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Hui Chen, formerly Compliance Counsel Expert in the DOJ Fraud Section, is speaking out about the reasons for her May 2017 resignation, which she has attributed to unacceptable conduct by the President and his Administration. Chen was hired by DOJ in November 2015 after serving as Global Head for Anti-Bribery and Corruption and Standard Chartered Bank. She was the first lawyer to hold this position at the DOJ.
In a June 25 LinkedIn post, Chen unleashed several criticisms against the President, including regarding lawsuits, conflicts of interest, and ongoing investigations. She said that she would “not tolerate” those conducts in a company, but “worked under an administration that engaged in exactly those conduct.” Chen further elaborated on her criticisms in a July 4, 2017 interview with CNN, stating that the firing of FBI James Comey tipped the scales in favor of resignation.
The DOJ had previously posted an opening to hire a new Compliance Counsel, but that listing has now expired. It is not clear if anyone has been hired to replace Ms. Chen.
On April 24, 2017, in a speech at the Ethics and Compliance Initiative Annual Conference in Washington, D.C., Attorney General Jeff Sessions appeared to commit to the continued aggressive enforcement of the FCPA. He noted that bribery "increases the cost of doing business and hurts honest companies that don’t pay these bribes,” and he explained that the Trump administration’s DOJ will enforce laws that protect honest businesses: “One area where this is critical is enforcement of the Foreign Corrupt Practices Act (FCPA). Congress enacted this law 40 years ago, when some companies considered it a routine expense to bribe foreign officials in order to gain business advantages abroad.” AG Sessions also emphasized that individuals, not just companies, may face increased FCPA focus.
These remarks come on the heels of comments from another senior DOJ official who recently noted that robust FCPA enforcement will continue. As previously reported, Trevor McFadden, the DOJ’s Criminal Division's Acting Principal Deputy Assistant Attorney General, noted that the DOJ remains "intent on creating an even playing field for honest businesses."
These remarks suggest that the DOJ will remain active in enforcing FCPA compliance issues, despite comments from then-candidate Trump that FCPA enforcement may be scaled back under his watch.
In late January of 2017, President Donald Trump appointed Trevor N. McFadden as Deputy Assistant Attorney General in the U.S. Department of Justice Criminal Division, a position that includes oversight over the Fraud and Criminal Appellate Sections. The Fraud Section is in charge of enforcing the FCPA, placing the former Baker & McKenzie Litigation and Government Enforcement partner, who also served as an Assistant U.S. Attorney and Counsel to the Deputy Attorney General, in a key role to determine the future of FCPA enforcement under the new administration. On February 16, 2017, McFadden gave a speech at the Global Investigations Review Conference in which he proclaimed his dedication to the continued enforcement of the statute. While McFadden’s comments reflect Attorney General Jeff Sessions’ recent promise to enforce the FCPA, they contrast with President Trump’s 2012 comments that the FCPA is a “horrible law” that “should be changed.”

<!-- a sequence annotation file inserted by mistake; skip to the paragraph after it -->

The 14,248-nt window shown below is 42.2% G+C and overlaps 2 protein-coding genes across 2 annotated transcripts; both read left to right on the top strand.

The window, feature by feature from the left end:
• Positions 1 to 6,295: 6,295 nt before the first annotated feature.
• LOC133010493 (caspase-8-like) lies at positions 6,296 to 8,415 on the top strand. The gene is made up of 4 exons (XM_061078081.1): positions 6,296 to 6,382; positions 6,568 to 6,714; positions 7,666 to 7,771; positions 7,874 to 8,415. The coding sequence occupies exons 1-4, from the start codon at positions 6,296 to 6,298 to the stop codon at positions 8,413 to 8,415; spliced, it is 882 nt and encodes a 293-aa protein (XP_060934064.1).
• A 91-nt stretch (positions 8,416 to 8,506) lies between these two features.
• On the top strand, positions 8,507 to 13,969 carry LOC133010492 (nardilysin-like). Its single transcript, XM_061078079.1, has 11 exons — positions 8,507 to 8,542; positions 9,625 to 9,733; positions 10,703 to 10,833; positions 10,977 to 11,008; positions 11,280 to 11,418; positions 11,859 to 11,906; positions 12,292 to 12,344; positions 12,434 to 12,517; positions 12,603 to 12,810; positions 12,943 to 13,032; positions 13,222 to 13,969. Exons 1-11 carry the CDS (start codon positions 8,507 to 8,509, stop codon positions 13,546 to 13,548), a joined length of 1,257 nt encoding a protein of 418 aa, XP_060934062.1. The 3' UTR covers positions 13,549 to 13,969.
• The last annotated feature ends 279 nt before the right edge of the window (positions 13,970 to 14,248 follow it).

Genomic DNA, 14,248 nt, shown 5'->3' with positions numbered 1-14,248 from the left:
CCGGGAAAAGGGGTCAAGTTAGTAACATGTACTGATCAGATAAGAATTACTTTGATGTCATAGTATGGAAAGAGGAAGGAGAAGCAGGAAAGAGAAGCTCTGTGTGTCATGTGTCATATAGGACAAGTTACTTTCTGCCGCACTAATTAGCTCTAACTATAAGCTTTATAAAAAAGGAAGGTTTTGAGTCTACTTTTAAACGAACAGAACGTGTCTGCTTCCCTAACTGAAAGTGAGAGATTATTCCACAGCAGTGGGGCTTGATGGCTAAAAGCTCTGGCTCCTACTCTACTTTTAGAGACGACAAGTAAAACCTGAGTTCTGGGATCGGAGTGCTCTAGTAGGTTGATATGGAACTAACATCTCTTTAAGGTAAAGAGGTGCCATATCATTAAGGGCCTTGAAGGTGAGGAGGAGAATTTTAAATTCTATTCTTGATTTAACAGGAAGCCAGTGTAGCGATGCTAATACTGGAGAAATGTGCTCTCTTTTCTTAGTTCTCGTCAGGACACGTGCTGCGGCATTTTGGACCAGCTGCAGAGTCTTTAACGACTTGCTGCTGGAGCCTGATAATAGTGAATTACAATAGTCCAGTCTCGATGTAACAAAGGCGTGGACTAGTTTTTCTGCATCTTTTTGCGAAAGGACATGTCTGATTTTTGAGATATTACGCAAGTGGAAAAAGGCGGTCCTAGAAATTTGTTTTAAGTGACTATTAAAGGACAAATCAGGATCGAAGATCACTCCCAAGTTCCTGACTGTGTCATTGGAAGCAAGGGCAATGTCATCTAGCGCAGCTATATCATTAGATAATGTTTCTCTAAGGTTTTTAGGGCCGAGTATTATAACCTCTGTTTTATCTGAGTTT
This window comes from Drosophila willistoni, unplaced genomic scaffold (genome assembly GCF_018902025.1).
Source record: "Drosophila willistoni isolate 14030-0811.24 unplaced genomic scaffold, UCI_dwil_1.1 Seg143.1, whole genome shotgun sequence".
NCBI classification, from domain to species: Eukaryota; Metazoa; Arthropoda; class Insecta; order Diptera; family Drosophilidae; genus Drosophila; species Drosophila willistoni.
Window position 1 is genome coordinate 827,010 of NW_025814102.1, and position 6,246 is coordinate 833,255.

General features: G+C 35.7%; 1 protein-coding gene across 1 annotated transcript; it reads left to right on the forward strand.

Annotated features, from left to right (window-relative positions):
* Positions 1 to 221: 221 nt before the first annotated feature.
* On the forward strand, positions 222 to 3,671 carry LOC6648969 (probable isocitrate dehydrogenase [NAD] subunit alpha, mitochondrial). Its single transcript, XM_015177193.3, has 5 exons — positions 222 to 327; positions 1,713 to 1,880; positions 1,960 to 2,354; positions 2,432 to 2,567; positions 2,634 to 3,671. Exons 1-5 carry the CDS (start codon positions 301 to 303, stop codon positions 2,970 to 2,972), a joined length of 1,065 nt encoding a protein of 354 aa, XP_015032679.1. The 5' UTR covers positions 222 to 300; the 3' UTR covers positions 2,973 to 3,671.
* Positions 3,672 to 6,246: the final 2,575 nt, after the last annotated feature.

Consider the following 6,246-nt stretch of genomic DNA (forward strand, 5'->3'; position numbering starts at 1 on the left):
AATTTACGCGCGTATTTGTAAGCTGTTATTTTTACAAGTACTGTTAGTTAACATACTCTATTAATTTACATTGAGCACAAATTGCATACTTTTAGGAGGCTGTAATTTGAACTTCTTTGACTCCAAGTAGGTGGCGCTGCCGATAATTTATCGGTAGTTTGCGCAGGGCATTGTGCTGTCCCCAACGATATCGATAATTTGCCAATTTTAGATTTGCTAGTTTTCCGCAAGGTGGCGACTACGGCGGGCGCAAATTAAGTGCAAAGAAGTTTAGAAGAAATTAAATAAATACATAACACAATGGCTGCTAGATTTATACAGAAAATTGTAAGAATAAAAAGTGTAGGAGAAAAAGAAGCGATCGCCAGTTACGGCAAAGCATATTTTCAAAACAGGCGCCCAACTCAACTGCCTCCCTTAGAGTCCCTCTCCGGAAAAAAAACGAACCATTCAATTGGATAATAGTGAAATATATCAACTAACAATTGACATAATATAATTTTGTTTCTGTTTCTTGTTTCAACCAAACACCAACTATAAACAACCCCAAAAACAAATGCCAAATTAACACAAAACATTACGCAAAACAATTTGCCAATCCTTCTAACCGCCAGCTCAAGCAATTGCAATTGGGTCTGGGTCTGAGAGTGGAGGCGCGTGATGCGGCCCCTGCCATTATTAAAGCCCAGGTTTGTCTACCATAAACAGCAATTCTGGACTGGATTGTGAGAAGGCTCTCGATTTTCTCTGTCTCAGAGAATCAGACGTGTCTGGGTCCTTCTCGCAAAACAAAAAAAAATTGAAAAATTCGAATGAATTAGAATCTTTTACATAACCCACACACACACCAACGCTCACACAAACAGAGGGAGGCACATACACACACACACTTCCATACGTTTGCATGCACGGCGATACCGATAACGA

Above all, McFadden’s message was one of enforcement, enforcement, enforcement. He commented that the law “has been vigorously enforced” over its 40-year history, efforts which have “steadily increased over time.” McFadden specifically highlighted two important trends of this history of enforcement: transparency to businesses, and cooperation with foreign nations in the fight against corruption. McFadden’s emphasis on the “utmost importance” of working with other countries also signaled a continued commitment to what he called “important anti-corruption conventions,” including “the OECD Anti-Bribery Convention, the United Nations Convention Against Corruption (NCAC), the Convention on Transnational Organized Crime (UNTOC), and several others.”
In looking to the future of FCPA enforcement, McFadden called the law’s continued “fight against official corruption  a solemn duty of the Justice Department…regardless of party affiliation.” He also emphasized that the Justice Department will continue to prioritize “individual accountability,” although he did comment that some people “may be unwittingly involved in facilitating an illegal payment under circumstances that do not merit criminal prosecution of the individual.” Finally, McFadden expressed that a company’s “voluntary self-disclosures, cooperation, and remedial efforts” will “continue to guide our prosecutorial discretion determinations,” along with the “penalty reductions for companies that self-disclose, cooperate, and accept responsibility for their misconduct” provided for in the U.S. Sentencing Guidelines. Interestingly, the only whiff of questioning past Justice Department approaches was McFadden’s mention of an upcoming review of the FCPA pilot program encouraging such company cooperation. However, plans to re-evaluate the pilot program were already in place under the Obama administration, according to an article McFadden co-wrote with colleagues at Baker & McKenzie in April of 2016. Notably, McFadden’s article called the pilot program “a step forward in providing companies and their counsel with more transparent and predictable benefits for self-reporting, cooperating, and remediating FCPA misconduct.”
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